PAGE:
The germination strategies of widespread annual plants are unrelated to regional climate

Margaret M. Mayfield, John M. Dwyer, Alanna Main, Jonathan M. Levine

Research output: Contribution to journalArticlepeer-review

19 Scopus citations


Aim Environmentally cued germination and seed banking are strategies employed by annual plants to persist in unpredictable climates. Moreover, such strategies may be key to persistence under more extreme and variable future climates. In regions with a mediterranean climate, cold-cued germination can allow populations to avoid germinating under unfavourable conditions and seed banks can buffer population growth in the face of inter-annual climate variability. Using widespread native annual plant species in the California Floristic Province (CFP), we ask: (1) How common are cold-cued germination and persistent seed banks? (2) Does the prevalence of cold-cued germination and seed bank maintenance shift predictably with climate? (3) Are germination strategies taxonomically linked? Location California, USA. Methods We assessed seed bank persistence and temperature-cued germination in c. 175 populations of 42 species (eight families) from across California in the 2006 growing season. We then tested for evidence that the prevalence of these adaptations correlated with latitude, increasing climate variability and taxonomy. Results Only 19% of populations had significantly cold-cued seed germination and only 52% of populations had detectable seed banks. There were no significant relationships between the prevalence of cold-cued germination and any climate factor. Seed banking was significantly more common in regions with warm, dry conditions in the preceding year, but was not related to long-term climate averages. Variance in temperature-cued germination was best explained at the species level, with no variance explained by family. Main conclusions Our results suggest that germination of annual plants in the CFP is dominated by general risk aversion strategies rather than locally adaptive strategies linked to long-term climate factors. High germination variability within and among populations, coupled with increased seed banking under less favourable conditions, suggests that germination strategies are unlikely to limit this flora's persistence under an increasingly harsh and unpredictable climate.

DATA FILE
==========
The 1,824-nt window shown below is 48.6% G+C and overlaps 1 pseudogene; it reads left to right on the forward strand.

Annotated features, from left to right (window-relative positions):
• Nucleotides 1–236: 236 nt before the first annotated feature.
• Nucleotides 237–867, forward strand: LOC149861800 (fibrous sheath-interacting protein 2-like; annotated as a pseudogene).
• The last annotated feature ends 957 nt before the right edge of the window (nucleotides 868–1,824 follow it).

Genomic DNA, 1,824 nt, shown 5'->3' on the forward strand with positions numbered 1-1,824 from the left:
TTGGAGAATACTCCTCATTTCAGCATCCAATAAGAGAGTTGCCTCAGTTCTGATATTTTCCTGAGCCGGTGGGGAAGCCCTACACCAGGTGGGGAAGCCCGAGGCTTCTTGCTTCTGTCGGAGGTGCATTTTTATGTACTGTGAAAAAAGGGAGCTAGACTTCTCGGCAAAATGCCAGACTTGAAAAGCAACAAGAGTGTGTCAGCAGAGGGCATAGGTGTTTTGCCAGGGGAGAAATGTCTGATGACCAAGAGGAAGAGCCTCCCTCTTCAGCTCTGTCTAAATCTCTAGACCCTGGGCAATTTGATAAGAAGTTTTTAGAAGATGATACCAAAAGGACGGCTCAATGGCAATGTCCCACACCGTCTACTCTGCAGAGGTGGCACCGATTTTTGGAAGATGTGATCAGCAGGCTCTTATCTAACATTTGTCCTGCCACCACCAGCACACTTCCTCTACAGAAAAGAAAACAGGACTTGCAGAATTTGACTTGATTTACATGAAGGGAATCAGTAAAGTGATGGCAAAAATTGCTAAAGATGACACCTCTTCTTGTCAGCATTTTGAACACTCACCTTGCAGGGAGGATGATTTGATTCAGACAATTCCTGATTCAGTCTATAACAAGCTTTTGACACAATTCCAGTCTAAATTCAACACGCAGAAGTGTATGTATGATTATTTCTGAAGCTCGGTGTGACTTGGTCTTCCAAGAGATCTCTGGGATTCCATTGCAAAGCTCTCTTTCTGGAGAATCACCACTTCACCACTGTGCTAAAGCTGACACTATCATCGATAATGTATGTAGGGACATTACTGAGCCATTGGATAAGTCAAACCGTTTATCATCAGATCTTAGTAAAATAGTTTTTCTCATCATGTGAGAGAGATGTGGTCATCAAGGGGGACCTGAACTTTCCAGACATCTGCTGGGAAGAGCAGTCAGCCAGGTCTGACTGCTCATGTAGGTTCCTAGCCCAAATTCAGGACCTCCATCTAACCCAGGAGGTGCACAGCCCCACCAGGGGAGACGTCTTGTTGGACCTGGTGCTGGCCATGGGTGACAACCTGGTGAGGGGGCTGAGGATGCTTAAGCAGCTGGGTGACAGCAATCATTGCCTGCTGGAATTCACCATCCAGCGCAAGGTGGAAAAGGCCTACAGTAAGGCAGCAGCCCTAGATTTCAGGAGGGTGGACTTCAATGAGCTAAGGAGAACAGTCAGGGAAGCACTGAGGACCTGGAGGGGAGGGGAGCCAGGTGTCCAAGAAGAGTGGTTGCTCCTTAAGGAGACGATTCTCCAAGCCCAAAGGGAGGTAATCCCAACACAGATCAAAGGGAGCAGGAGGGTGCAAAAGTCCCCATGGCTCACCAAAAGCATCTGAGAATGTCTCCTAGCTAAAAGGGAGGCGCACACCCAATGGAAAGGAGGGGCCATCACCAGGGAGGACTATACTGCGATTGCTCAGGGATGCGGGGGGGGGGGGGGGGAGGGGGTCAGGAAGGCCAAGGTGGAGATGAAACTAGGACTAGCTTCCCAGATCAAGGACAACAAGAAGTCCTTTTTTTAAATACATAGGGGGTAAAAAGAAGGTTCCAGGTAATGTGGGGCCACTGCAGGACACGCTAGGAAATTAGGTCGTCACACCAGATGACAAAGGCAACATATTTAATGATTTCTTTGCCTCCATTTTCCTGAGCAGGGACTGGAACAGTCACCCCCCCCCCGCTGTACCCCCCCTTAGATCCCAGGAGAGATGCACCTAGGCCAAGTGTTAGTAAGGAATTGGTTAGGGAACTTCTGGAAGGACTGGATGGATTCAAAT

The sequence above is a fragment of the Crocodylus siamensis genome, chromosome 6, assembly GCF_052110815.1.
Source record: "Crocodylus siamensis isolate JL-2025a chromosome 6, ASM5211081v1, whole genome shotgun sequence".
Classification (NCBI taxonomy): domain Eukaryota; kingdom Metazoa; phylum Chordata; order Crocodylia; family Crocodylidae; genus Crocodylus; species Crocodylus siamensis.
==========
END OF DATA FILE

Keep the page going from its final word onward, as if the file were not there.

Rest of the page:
Original languageEnglish (US)
Pages (from-to)1430-1439
Number of pages10
JournalGlobal Ecology and Biogeography
Issue number12
StatePublished - Dec 1 2014
Externally publishedYes

All Science Journal Classification (ASJC) codes

  • Global and Planetary Change
  • Ecology, Evolution, Behavior and Systematics
  • Ecology


  • Annual plants
  • California Floristic Province
  • Environmental gradients
  • Germination
  • Risk aversion
  • Seed banks
  • Seed dormancy


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